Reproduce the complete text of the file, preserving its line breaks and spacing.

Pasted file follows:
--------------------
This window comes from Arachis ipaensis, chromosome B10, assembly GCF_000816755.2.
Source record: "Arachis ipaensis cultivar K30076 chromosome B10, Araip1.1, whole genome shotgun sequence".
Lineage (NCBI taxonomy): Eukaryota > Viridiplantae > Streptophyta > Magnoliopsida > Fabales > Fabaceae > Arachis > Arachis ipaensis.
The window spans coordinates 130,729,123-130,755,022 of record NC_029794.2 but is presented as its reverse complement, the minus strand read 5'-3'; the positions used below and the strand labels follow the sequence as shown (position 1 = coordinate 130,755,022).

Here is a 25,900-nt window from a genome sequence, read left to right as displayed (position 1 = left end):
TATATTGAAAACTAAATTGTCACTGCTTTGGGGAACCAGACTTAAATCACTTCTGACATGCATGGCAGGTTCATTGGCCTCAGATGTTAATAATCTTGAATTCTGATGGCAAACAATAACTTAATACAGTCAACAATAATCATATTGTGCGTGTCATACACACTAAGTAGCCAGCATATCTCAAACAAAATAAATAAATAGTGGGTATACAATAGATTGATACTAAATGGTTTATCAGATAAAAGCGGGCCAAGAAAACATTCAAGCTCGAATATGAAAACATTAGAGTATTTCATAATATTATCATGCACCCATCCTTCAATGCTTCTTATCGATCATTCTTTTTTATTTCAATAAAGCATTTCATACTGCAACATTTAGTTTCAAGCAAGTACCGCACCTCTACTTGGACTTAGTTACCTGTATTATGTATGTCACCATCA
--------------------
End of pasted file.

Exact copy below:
This window comes from Arachis ipaensis, chromosome B10, assembly GCF_000816755.2.
Source record: "Arachis ipaensis cultivar K30076 chromosome B10, Araip1.1, whole genome shotgun sequence".
Lineage (NCBI taxonomy): Eukaryota > Viridiplantae > Streptophyta > Magnoliopsida > Fabales > Fabaceae > Arachis > Arachis ipaensis.
The window spans coordinates 130,729,123-130,755,022 of record NC_029794.2 but is presented as its reverse complement, the minus strand read 5'-3'; the positions used below and the strand labels follow the sequence as shown (position 1 = coordinate 130,755,022).

Here is a 25,900-nt window from a genome sequence, read left to right as displayed (position 1 = left end):
TATATTGAAAACTAAATTGTCACTGCTTTGGGGAACCAGACTTAAATCACTTCTGACATGCATGGCAGGTTCATTGGCCTCAGATGTTAATAATCTTGAATTCTGATGGCAAACAATAACTTAATACAGTCAACAATAATCATATTGTGCGTGTCATACACACTAAGTAGCCAGCATATCTCAAACAAAATAAATAAATAGTGGGTATACAATAGATTGATACTAAATGGTTTATCAGATAAAAGCGGGCCAAGAAAACATTCAAGCTCGAATATGAAAACATTAGAGTATTTCATAATATTATCATGCACCCATCCTTCAATGCTTCTTATCGATCATTCTTTTTTATTTCAATAAAGCATTTCATACTGCAACATTTAGTTTCAAGCAAGTACCGCACCTCTACTTGGACTTAGTTACCTGTATTATGTATGTCACCATCA